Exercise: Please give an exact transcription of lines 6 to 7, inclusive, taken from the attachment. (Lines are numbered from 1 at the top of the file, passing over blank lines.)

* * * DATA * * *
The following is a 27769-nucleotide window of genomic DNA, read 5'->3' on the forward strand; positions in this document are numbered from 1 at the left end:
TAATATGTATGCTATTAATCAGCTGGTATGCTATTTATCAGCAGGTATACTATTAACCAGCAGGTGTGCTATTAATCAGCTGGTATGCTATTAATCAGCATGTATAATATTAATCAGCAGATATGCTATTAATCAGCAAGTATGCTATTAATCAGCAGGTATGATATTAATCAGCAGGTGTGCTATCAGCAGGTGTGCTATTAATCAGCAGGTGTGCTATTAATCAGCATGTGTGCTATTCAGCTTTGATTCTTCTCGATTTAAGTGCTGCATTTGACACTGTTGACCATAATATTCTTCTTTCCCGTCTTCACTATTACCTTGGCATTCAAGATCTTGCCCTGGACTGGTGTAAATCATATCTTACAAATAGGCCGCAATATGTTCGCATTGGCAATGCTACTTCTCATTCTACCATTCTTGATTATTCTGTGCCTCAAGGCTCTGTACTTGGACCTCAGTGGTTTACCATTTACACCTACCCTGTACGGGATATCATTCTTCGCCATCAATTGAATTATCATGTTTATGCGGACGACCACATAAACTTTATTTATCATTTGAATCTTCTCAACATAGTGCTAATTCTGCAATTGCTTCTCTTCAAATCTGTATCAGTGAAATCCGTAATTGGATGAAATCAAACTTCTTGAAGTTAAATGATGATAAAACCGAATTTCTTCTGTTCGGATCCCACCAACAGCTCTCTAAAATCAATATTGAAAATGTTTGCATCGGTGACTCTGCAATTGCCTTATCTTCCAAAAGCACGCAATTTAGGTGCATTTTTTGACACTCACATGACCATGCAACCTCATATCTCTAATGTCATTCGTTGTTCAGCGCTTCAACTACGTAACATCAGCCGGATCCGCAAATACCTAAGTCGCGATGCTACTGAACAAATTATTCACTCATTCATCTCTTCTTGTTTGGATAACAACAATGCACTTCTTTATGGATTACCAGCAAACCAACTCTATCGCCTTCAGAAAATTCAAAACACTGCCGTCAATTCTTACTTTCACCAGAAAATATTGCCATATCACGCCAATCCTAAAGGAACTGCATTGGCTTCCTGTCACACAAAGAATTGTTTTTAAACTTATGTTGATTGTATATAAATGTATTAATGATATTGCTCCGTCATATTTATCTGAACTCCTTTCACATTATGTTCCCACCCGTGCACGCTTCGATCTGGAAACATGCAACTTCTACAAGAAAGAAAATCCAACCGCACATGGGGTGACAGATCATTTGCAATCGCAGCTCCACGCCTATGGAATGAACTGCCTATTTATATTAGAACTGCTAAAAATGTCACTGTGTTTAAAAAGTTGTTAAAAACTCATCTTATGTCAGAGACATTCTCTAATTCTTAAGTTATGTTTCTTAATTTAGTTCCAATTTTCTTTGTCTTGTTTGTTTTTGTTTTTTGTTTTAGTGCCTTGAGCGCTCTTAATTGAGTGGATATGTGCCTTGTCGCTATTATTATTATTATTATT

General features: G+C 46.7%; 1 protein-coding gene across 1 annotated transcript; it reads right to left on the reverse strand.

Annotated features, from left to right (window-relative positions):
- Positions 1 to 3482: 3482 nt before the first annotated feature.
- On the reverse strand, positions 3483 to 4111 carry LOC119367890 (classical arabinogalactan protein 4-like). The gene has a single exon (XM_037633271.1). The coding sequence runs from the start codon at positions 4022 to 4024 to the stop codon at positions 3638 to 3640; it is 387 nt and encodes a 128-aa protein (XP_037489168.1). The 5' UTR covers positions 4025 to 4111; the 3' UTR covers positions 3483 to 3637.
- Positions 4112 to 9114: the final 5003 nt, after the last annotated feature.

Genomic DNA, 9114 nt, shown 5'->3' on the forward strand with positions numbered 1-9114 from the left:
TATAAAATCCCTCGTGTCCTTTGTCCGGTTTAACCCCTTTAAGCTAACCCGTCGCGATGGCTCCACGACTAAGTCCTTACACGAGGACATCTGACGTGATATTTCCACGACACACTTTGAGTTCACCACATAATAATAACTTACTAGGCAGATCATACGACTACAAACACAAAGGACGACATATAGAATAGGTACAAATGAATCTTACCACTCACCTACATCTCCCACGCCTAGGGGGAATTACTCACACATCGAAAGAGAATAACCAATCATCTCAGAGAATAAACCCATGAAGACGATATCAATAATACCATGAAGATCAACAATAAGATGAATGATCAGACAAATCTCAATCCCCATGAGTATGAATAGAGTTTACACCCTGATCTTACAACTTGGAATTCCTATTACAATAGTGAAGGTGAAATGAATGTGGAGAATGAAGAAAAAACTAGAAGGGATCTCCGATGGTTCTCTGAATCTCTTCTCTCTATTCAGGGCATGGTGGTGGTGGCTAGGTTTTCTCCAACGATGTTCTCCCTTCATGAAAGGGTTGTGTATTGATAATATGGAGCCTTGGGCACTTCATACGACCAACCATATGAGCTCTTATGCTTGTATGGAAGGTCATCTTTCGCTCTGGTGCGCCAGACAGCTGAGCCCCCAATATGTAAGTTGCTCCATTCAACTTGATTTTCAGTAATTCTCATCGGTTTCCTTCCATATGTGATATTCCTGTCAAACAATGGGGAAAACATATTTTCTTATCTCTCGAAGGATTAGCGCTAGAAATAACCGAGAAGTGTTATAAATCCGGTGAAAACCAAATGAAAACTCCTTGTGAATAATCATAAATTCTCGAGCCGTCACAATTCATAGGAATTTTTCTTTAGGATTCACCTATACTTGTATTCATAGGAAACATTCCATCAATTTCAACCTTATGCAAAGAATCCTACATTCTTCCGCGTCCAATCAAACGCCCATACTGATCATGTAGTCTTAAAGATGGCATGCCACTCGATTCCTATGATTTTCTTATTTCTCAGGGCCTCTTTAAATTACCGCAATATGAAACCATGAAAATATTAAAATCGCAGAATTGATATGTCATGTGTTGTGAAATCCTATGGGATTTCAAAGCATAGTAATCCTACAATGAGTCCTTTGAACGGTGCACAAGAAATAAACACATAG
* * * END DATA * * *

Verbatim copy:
- On the reverse strand, positions 3483 to 4111 carry LOC119367890 (classical arabinogalactan protein 4-like). The gene has a single exon (XM_037633271.1). The coding sequence runs from the start codon at positions 4022 to 4024 to the stop codon at positions 3638 to 3640; it is 387 nt and encodes a 128-aa protein (XP_037489168.1). The 5' UTR covers positions 4025 to 4111; the 3' UTR covers positions 3483 to 3637.
- Positions 4112 to 9114: the final 5003 nt, after the last annotated feature.